And look no further than the quarterback position for that.
While the Cougars earned the "QB U" moniker during the late 1990s largely behind the exploits of first-round picks Jack Thompson, Timm Rosenbach, Drew Bledsoe and Ryan Leaf, timing never was on the program's side. Thompson's greatness was underminded by unprecedent instability within the program as he played for four coaches in as many seasons. Then the latter trio all left for the NFL with one season of collegiate eligibility remaining.
Instead of visions of sustained success, WSU was forced into breaking in a new signal-caller. None of the quarterbacks that replaced the program's first-round picks guided the Cougars to a bowl during the ensuing season.
That is why WSU's first bowl victory in a dozen years felt different. Unlike any of the aforementioned quarterbacks or other standout crimson-and-gray clad signal-callers, such as Jason Gesser or Alex Brink, Falk secured a winning record as a sophomore.
For the first time since Mike Price made the fateful decision to board a private jet bound for Tuscaloosa, Ala., sustained success seems within grasp for the Cougars. That is not because of the primary tenants -- location, money and tradition -- that pundits like to bloviate over. It is because coach Mike Leach has a long track record of finding and developing successful quarterbacks.
At Texas Tech, Leach had a long stable of successful signal-callers that ran from Kliff Kingsbury to Graham Harrell. Not coincidentally, the Red Raiders advanced to 10 bowls in as many seasons under Leach.
There is no reason to believe Falk's eventual successor won't be able to build upon his success, as well. That is because Leach has a keen ability to identify quarterbacks and develop them. That is not as easy as it sounds when highly touted high school quarterbacks (Jake Heaps, anyone?) often turn into busts, while future Hall of Famer Aaron Rodgers was forced to go to a junior college because no major program offered him a scholarship out of Pleasant Valley High School in California.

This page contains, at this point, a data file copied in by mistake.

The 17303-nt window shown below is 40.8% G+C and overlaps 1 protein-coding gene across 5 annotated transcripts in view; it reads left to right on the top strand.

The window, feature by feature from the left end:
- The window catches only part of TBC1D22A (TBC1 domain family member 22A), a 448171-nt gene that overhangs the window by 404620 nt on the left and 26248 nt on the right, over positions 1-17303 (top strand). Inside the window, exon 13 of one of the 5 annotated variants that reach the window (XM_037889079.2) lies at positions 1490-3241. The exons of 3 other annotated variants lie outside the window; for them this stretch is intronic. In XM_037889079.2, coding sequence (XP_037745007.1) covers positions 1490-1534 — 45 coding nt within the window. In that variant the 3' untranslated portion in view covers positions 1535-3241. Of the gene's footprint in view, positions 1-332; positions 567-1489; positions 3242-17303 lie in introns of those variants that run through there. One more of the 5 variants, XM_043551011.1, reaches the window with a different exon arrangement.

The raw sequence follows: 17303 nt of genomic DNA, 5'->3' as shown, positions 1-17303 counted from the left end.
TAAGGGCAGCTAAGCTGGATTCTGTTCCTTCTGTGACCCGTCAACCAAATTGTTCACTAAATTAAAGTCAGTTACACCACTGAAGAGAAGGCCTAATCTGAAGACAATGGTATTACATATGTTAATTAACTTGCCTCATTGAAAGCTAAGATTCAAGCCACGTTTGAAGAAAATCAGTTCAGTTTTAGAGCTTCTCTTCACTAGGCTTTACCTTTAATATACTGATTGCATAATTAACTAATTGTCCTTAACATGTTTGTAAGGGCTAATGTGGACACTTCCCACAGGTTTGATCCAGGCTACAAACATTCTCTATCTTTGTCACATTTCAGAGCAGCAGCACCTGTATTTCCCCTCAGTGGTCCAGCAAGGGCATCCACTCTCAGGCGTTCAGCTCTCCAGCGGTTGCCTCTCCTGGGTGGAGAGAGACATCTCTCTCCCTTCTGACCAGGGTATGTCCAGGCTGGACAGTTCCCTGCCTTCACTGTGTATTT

The result of the nine-win seem also should enable the program to reinforce the talent around Falk and his successor. While relationships are paramount in recruiting, victories do not hurt. Consider that Leach's staff, with an assist from the new football operations building, appeared poised to attract an unprecedented amount of four-star high school talent following the program's last bowl season in 2013 the following season before that was undermined by loses and the defection of outside receivers coach Dennis Simmons.
But even without the benefit of those players, WSU could be primed to compete for its first Rose Bowl berth next fall since the 2002 season. Falk, who guided the Cougars to come-from-behind wins against Rutgers, Oregon and UCLA, was not at his best against the Hurricanes. For the first time since 2012 against Eastern Washington, WSU did not score during the second half. Falk completed 29 of 53 passes for 295 yards and two touchdowns, but looked out of sync in his first action since he sustained a concussion Nov. 21 against Colorado.
It did not matter.
Not with a defense that first-year coordinator Alex Grinch transitioned from one of the country's most anemic units into a group that generates pressure and forces turnovers. The Cougars forced three turnovers, including safety Shalom Luani's interception of Brad Kaaya with less than 3 minutes remaining, that helped secure the win against Miami. WSU outgained the Hurricanes 382-333.
Behind a resurgent defense and the Falk-led offense, patience will be difficult to muster before the Cougars kickoff their 2016 season on Sept. 3 against Eastern Washington.
That is because a golden era appears to be on the horizon.